Paul Ricoeur explains at the start of this book that its investigation grew out of his awareness of a lacuna in the problematic of his previous major books, Time and Narrative and Oneself as Another . Both place temporal experience and the narrative operation in direct contact; this book explores a sort of missing link, memory in its excess and in its lack. At the same time, he returns to some of the themes of those books, such as the hermeneutics of historical consciousness, and revisits them in a new, more humane, way.
The book, translated by Kathleen Blamey and David Pellauer, contains three parts. The first, inspired by Edmund Husserl's phenomenology, is on memory. The second, on history, focuses on the epistemology of the historical sciences. The third presents a hermeneutical approach to the questions around forgetting. Each part is set in the framework of the history of Western thought, from Plato to Augustine, to Descartes and Kant.
What I mean by "more humane" can be made clear by an example. At the end of the first part - which covers crucial contemporary problems such as artificial, manipulated and abusively controlled memory and also reviews the classical position of Maurice Halbwachs on collective memory - Ricoeur reminds us that between the living memory of individuals and the public memory of the community an intermediate level of reference exists: our close relations, composed of "those who approve of my existence", a level that occupies the middle ground between the self and the "they". This threefold attribution of memory is not only relevant in a philosophical sense, because it links memory with daily emotions, it is also important for practitioners of memory. Here the concept of collective memory loses its abstraction and becomes a useful tool for investigations of the present and the recent past, offering questions that researchers and historians must and can pose to themselves and their sources - or their interviewees, if we think of oral history.
Indeed, the background to these reflections by Ricoeur is a double horizon: of daily life observed phenomenologically, and of vast historical processes such as the genocides of the past century. This dual horizon circumscribes and justifies the efforts of those who deal with memory and history and the relationship between the two. One would have liked more attention given to work on memory and the thought it has engendered in the practice of recent historiography.
The second part of this book does deal with the historian and follows "him" in the archive - the first of the three moments of the epistemological procedure, the other two being explanation/understanding and historical representation - with some interesting discussion of the transformation of oral into written history. This is accompanied by a most useful reconstruction and assessment of the shift from the idea of mentality to that of representation in the vocabulary of historiography during the last third of the 20th century, which includes the acknowledgment of the role of "the historian's actual reflection on the moment of representation included within the historiographical operation" in the understanding that social agents have of the world as representation.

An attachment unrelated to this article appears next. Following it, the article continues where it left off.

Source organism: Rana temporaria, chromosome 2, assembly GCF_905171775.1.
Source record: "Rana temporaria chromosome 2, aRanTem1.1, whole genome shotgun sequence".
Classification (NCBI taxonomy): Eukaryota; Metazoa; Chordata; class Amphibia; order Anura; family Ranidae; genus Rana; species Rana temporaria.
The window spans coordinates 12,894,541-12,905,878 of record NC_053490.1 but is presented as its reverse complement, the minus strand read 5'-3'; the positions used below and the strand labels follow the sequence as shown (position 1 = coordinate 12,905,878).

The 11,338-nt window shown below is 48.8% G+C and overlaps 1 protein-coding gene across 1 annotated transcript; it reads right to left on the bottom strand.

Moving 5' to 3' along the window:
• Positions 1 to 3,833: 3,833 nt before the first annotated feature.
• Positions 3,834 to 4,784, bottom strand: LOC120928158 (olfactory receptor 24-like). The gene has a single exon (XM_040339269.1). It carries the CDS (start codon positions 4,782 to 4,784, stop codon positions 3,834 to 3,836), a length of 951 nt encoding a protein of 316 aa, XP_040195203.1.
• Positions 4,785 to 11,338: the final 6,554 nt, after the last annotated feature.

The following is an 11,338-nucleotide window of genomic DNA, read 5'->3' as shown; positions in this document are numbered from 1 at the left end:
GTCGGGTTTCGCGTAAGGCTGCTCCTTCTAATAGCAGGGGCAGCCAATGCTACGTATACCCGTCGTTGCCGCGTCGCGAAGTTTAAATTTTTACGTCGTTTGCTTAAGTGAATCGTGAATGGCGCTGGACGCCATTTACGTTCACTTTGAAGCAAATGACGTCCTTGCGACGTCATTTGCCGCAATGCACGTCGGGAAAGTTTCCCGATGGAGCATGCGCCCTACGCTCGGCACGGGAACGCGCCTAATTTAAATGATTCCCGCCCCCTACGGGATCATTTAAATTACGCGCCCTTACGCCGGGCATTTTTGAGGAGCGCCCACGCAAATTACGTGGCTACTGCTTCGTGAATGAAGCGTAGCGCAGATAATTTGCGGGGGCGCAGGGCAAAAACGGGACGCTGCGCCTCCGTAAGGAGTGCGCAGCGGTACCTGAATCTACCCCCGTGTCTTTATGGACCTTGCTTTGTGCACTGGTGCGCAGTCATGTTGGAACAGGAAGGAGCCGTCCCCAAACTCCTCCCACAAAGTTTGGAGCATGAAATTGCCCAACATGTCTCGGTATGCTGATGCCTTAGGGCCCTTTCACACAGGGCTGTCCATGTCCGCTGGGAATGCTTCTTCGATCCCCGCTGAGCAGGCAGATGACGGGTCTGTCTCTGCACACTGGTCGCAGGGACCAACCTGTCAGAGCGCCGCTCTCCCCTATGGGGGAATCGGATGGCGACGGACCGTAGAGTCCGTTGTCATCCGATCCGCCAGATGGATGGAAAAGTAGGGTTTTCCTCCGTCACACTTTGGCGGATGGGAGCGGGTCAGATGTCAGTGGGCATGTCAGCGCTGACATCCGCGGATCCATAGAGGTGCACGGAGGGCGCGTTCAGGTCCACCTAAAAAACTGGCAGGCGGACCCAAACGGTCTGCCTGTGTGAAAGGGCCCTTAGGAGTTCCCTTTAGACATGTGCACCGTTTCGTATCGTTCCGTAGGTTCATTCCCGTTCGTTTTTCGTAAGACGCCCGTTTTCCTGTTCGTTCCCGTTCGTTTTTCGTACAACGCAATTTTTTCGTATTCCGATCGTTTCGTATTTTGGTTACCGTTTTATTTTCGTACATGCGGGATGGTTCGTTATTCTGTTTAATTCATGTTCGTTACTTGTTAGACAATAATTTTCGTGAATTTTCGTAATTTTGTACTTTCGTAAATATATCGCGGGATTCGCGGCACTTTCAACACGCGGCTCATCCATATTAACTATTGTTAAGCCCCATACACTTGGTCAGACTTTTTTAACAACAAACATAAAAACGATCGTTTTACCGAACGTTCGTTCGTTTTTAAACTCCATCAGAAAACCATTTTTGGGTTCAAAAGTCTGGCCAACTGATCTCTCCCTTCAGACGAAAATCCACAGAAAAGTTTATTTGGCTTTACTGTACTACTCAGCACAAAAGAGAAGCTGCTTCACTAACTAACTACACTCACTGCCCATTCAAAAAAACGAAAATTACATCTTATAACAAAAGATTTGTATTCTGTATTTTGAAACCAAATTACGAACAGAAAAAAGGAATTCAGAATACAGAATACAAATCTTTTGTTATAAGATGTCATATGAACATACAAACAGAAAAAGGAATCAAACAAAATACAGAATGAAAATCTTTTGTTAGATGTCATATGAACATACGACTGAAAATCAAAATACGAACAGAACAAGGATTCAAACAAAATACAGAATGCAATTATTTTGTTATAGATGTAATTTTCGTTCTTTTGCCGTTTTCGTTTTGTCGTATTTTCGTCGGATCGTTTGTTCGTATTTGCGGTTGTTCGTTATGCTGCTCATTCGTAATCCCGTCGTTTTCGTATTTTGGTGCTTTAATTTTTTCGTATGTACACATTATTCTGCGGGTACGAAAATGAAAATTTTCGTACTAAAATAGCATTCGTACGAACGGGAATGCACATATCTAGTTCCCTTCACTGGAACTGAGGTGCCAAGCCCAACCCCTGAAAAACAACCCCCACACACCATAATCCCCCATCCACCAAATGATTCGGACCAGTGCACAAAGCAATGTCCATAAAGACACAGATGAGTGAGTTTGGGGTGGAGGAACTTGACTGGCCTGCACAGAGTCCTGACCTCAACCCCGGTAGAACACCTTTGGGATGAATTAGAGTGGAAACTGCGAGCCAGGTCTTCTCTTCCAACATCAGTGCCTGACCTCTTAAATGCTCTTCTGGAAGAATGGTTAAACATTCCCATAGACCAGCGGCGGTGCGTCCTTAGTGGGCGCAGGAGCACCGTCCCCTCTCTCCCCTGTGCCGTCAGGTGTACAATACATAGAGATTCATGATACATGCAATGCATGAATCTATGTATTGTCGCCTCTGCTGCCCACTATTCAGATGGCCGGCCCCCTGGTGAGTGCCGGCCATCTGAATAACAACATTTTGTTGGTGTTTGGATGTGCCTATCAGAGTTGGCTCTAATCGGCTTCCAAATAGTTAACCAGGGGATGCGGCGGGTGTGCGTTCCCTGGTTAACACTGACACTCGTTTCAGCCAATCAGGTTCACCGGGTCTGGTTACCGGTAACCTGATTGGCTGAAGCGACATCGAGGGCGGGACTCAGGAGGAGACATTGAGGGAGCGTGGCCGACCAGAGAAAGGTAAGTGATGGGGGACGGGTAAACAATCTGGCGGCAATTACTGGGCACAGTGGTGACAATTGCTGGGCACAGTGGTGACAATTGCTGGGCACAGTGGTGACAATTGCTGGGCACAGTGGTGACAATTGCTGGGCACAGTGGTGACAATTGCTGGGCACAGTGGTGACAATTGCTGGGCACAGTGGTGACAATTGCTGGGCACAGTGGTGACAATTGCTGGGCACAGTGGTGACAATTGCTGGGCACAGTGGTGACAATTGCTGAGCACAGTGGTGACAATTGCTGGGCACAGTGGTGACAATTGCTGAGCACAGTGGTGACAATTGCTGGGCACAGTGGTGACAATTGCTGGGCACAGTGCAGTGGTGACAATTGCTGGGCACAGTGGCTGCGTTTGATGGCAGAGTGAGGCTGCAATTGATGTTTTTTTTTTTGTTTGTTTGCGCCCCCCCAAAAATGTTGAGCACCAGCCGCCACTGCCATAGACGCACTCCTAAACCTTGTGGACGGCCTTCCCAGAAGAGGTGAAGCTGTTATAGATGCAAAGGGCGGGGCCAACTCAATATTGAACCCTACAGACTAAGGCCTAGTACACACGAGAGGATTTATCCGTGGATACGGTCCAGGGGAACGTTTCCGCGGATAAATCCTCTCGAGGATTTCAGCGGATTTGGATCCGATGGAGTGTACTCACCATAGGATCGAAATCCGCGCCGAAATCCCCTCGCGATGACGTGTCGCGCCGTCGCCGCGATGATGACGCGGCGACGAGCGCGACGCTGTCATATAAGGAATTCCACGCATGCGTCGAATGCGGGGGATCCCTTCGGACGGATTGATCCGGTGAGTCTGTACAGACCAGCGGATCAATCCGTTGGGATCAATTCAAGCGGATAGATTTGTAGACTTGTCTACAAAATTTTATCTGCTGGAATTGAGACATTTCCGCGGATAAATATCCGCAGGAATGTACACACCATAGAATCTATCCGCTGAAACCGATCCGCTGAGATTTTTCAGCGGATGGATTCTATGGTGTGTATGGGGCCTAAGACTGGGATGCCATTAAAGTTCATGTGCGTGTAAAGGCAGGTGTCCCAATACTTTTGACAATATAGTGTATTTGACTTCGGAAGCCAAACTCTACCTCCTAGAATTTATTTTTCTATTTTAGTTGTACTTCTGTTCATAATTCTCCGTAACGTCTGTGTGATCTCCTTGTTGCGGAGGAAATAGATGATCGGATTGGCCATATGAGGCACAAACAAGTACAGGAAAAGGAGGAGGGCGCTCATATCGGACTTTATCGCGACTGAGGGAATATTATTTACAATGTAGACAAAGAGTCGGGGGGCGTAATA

But it is in Ricoeur's criticism of Hayden White that the incomplete attention to some practices of historians appears. The doubts cast by White on the type of narrative that historians believe expresses their search for historical truth are the same doubts that have pushed many historians to try to write new types of history, for instance the new cultural history and subaltern historiography, intending to reflect the fragmentation of both evidence and reality.
The most stimulating part of the book is the third part, which concerns forgetting. Now we come to the hermeneutical mode, the exploration of existential presuppositions. Among the most interesting sections are the ones on the being-toward-death and the question of historicity in Heidegger; this brings to mind the use made by historians such as Dipesh Chakrabarty of these concepts as guides to a critique of historicism and to the introduction into history of subaltern subjects, such as Indian widows.
Suggestive, too, is the subtle analysis of the shift in Pierre Nora's attitude from the first (1984) to the third (1992) volume of his Les Lieux de Mémoire , a shift from assurance to irritation in the face of the appropriation of his theme by the increasing vogue for commemoration. But the most moving pages are to be found in the epilogue, which contains striking passages on the links between forgetting, forgiving and promising.
Forgiveness "should release the agent from his act", so that the guilty person can be considered capable of something other than his fault. It is a necessary and fragile recognition that parallels the Kierkegaardian praise of forgetting with the liberation of care, and it provides strong ethical advice for today as official commemoration brings the memory of some European genocides to the fore while maintaining a persistent silence on others.
Ricoeur's closing words on the link between amnesty and amnesia are the legacy we can take from this book. The boundary between the two can be preserved, he writes, through the work of memory, complemented by the work of mourning, invoking a type of forgetting understood not as silence but as a statement in a pacified mood, without anger - an enunciation to be understood not as a commandment, but as a wish.
Luisa Passerini is professor of cultural history, University of Turin, Italy.
Memory, History, Forgetting
Author - Paul Ricoeur
Publisher - University of Chicago Press
Pages - 642
Price - £28.00
ISBN - 0 226 71341 5